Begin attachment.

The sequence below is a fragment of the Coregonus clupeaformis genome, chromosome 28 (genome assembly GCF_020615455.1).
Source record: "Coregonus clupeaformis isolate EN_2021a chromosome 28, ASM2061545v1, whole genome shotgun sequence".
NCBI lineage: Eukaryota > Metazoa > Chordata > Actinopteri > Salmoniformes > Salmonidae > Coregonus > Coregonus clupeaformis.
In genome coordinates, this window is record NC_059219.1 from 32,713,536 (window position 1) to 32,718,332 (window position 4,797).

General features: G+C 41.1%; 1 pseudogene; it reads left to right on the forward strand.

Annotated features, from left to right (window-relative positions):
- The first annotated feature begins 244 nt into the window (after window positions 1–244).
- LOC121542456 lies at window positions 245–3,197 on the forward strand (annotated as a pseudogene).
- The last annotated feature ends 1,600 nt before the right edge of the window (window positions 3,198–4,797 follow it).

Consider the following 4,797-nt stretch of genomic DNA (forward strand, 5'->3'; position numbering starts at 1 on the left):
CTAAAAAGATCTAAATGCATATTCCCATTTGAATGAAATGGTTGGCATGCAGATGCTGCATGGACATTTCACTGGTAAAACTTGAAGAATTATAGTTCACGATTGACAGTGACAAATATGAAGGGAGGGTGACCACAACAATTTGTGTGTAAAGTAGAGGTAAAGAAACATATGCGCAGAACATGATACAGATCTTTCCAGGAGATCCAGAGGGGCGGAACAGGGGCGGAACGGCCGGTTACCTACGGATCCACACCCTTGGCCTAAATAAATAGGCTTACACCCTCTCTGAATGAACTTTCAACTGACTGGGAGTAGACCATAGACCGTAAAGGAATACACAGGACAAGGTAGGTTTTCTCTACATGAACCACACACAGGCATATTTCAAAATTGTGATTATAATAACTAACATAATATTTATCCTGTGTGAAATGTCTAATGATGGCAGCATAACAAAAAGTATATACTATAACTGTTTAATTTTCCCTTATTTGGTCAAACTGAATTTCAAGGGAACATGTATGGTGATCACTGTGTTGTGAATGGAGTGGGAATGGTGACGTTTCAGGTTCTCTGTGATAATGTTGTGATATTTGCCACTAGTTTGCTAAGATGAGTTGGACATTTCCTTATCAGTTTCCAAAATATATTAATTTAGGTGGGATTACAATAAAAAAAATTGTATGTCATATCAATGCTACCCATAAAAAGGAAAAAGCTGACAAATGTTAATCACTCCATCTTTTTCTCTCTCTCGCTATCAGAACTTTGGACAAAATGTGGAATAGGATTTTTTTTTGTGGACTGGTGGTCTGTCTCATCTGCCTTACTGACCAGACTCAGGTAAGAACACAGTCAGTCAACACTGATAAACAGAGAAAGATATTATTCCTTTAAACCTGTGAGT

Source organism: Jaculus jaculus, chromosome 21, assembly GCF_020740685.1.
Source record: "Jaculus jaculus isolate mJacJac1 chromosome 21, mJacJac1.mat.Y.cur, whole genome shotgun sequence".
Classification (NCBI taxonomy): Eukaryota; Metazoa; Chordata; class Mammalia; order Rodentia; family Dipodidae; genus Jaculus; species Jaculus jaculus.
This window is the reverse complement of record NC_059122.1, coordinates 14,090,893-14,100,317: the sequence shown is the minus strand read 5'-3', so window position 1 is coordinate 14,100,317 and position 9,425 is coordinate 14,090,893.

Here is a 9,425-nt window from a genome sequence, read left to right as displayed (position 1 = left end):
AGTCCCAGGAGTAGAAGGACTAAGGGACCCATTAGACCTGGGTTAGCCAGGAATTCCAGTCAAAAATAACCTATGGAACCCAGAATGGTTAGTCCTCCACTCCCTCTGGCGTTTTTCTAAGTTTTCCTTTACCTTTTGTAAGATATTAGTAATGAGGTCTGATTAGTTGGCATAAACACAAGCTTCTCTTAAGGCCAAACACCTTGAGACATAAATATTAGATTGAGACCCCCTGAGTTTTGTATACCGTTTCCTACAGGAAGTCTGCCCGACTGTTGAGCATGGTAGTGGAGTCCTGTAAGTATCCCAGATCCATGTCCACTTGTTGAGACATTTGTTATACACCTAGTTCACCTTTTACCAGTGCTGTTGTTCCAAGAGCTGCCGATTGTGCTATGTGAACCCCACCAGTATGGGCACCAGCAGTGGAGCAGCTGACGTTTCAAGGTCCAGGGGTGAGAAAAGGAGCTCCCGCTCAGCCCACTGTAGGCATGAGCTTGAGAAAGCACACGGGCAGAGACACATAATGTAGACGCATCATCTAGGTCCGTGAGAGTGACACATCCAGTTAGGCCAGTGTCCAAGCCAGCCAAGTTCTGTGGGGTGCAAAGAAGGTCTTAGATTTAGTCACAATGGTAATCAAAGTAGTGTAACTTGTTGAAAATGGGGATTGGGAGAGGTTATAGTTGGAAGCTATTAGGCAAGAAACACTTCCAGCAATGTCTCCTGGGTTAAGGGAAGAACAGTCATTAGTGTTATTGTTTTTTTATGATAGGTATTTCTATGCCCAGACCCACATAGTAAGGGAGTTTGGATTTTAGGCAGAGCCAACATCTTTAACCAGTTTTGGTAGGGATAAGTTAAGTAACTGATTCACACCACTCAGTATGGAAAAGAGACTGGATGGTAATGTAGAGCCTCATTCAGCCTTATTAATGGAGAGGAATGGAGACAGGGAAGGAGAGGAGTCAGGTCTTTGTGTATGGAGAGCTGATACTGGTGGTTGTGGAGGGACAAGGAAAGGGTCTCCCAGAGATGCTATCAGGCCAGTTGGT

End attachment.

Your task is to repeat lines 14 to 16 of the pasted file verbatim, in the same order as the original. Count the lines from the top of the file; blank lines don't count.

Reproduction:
Classification (NCBI taxonomy): Eukaryota; Metazoa; Chordata; class Mammalia; order Rodentia; family Dipodidae; genus Jaculus; species Jaculus jaculus.
This window is the reverse complement of record NC_059122.1, coordinates 14,090,893-14,100,317: the sequence shown is the minus strand read 5'-3', so window position 1 is coordinate 14,100,317 and position 9,425 is coordinate 14,090,893.

Here is a 9,425-nt window from a genome sequence, read left to right as displayed (position 1 = left end):